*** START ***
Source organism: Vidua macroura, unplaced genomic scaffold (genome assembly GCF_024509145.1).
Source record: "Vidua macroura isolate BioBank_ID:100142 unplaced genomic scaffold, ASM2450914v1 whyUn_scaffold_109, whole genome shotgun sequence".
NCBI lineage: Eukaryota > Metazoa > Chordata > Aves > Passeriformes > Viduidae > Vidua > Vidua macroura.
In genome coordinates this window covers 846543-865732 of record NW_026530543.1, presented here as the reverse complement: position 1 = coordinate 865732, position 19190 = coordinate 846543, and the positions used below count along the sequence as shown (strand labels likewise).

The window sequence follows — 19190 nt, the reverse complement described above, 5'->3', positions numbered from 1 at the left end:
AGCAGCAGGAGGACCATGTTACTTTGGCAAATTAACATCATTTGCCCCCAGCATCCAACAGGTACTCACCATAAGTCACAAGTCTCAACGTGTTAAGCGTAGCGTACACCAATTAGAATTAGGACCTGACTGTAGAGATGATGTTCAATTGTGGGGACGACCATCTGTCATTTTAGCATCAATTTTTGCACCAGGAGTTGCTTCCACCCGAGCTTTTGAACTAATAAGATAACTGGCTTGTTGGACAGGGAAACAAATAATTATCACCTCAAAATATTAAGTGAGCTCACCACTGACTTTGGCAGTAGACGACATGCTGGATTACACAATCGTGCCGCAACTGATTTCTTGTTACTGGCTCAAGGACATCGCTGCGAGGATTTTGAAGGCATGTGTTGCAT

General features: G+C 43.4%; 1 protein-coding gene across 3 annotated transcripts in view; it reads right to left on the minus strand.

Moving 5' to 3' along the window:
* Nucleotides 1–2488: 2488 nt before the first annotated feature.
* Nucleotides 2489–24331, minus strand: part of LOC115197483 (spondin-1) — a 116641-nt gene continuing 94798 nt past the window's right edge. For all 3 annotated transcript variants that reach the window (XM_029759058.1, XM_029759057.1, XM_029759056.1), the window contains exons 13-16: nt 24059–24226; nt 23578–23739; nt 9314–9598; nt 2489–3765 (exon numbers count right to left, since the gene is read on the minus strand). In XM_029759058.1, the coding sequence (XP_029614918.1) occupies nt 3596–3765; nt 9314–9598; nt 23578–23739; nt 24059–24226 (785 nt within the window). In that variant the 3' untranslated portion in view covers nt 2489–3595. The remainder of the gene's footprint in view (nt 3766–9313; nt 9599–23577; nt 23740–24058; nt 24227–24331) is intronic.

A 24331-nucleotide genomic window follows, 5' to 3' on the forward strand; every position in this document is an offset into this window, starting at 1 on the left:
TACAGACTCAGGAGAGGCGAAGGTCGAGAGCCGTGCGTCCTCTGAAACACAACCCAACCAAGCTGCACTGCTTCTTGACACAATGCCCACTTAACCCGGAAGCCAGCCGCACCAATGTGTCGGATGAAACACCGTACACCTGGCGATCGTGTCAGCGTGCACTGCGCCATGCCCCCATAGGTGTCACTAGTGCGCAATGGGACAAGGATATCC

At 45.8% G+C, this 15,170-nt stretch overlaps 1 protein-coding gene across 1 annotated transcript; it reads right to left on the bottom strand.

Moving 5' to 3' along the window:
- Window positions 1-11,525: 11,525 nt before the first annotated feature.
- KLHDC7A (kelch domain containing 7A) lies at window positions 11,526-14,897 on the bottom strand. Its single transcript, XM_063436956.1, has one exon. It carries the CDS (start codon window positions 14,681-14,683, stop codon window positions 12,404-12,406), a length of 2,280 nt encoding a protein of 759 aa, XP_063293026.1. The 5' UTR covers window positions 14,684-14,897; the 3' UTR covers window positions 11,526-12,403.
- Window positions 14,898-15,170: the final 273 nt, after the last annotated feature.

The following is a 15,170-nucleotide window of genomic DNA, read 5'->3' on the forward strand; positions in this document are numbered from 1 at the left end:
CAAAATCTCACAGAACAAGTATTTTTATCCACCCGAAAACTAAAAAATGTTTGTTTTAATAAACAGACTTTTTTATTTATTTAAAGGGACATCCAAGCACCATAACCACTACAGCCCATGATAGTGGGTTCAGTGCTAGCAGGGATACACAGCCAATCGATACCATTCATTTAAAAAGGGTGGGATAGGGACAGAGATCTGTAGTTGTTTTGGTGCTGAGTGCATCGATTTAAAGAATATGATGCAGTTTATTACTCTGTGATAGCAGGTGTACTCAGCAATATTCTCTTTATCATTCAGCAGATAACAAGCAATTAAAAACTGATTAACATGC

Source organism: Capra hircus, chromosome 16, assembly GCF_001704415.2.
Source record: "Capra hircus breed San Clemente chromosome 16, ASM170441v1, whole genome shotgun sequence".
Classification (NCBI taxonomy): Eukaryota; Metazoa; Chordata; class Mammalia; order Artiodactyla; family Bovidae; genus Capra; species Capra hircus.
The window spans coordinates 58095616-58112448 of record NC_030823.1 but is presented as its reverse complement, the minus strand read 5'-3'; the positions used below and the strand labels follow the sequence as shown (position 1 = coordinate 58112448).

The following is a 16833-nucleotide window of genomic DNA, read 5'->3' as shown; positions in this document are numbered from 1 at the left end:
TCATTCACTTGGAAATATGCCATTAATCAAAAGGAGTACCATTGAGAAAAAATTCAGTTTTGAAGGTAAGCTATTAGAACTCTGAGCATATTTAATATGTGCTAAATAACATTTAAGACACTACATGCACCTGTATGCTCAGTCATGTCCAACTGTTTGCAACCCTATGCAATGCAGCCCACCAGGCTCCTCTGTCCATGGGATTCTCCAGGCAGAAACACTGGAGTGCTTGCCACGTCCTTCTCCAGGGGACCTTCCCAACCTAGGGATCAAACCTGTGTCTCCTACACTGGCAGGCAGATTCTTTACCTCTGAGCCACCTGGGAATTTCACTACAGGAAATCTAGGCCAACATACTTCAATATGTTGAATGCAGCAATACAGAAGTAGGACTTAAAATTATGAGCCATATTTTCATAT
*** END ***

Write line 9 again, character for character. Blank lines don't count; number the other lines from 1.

* Nucleotides 1–2488: 2488 nt before the first annotated feature.